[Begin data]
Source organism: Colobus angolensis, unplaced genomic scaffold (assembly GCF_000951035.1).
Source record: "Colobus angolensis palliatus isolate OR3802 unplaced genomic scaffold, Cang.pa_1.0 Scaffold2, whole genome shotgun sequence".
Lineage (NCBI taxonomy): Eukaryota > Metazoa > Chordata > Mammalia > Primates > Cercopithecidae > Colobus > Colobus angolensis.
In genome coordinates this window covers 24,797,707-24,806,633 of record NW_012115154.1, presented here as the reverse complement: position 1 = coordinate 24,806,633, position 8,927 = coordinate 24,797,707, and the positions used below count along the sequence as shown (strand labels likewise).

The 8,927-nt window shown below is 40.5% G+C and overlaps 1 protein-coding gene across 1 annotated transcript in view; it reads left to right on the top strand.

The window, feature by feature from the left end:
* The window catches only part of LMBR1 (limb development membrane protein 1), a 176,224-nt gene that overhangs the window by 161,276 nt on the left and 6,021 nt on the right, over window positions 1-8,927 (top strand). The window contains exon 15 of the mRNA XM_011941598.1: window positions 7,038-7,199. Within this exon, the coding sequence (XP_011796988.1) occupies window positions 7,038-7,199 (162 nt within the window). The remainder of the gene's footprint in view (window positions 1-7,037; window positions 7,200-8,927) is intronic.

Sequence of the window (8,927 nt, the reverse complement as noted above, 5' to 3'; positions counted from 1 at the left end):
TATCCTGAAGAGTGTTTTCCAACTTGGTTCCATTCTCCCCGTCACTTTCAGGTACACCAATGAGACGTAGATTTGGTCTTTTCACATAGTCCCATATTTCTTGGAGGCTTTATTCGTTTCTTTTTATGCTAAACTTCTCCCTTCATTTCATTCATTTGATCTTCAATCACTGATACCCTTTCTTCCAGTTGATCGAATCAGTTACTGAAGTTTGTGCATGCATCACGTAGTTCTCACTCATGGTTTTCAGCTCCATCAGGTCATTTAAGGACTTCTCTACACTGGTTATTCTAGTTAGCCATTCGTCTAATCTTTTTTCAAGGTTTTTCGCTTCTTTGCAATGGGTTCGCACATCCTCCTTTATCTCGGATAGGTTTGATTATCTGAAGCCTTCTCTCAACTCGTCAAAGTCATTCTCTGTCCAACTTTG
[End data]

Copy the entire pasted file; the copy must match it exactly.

Source organism: Colobus angolensis, unplaced genomic scaffold (assembly GCF_000951035.1).
Source record: "Colobus angolensis palliatus isolate OR3802 unplaced genomic scaffold, Cang.pa_1.0 Scaffold2, whole genome shotgun sequence".
Lineage (NCBI taxonomy): Eukaryota > Metazoa > Chordata > Mammalia > Primates > Cercopithecidae > Colobus > Colobus angolensis.
In genome coordinates this window covers 24,797,707-24,806,633 of record NW_012115154.1, presented here as the reverse complement: position 1 = coordinate 24,806,633, position 8,927 = coordinate 24,797,707, and the positions used below count along the sequence as shown (strand labels likewise).

The 8,927-nt window shown below is 40.5% G+C and overlaps 1 protein-coding gene across 1 annotated transcript in view; it reads left to right on the top strand.

The window, feature by feature from the left end:
* The window catches only part of LMBR1 (limb development membrane protein 1), a 176,224-nt gene that overhangs the window by 161,276 nt on the left and 6,021 nt on the right, over window positions 1-8,927 (top strand). The window contains exon 15 of the mRNA XM_011941598.1: window positions 7,038-7,199. Within this exon, the coding sequence (XP_011796988.1) occupies window positions 7,038-7,199 (162 nt within the window). The remainder of the gene's footprint in view (window positions 1-7,037; window positions 7,200-8,927) is intronic.

Sequence of the window (8,927 nt, the reverse complement as noted above, 5' to 3'; positions counted from 1 at the left end):
TATCCTGAAGAGTGTTTTCCAACTTGGTTCCATTCTCCCCGTCACTTTCAGGTACACCAATGAGACGTAGATTTGGTCTTTTCACATAGTCCCATATTTCTTGGAGGCTTTATTCGTTTCTTTTTATGCTAAACTTCTCCCTTCATTTCATTCATTTGATCTTCAATCACTGATACCCTTTCTTCCAGTTGATCGAATCAGTTACTGAAGTTTGTGCATGCATCACGTAGTTCTCACTCATGGTTTTCAGCTCCATCAGGTCATTTAAGGACTTCTCTACACTGGTTATTCTAGTTAGCCATTCGTCTAATCTTTTTTCAAGGTTTTTCGCTTCTTTGCAATGGGTTCGCACATCCTCCTTTATCTCGGATAGGTTTGATTATCTGAAGCCTTCTCTCAACTCGTCAAAGTCATTCTCTGTCCAACTTTG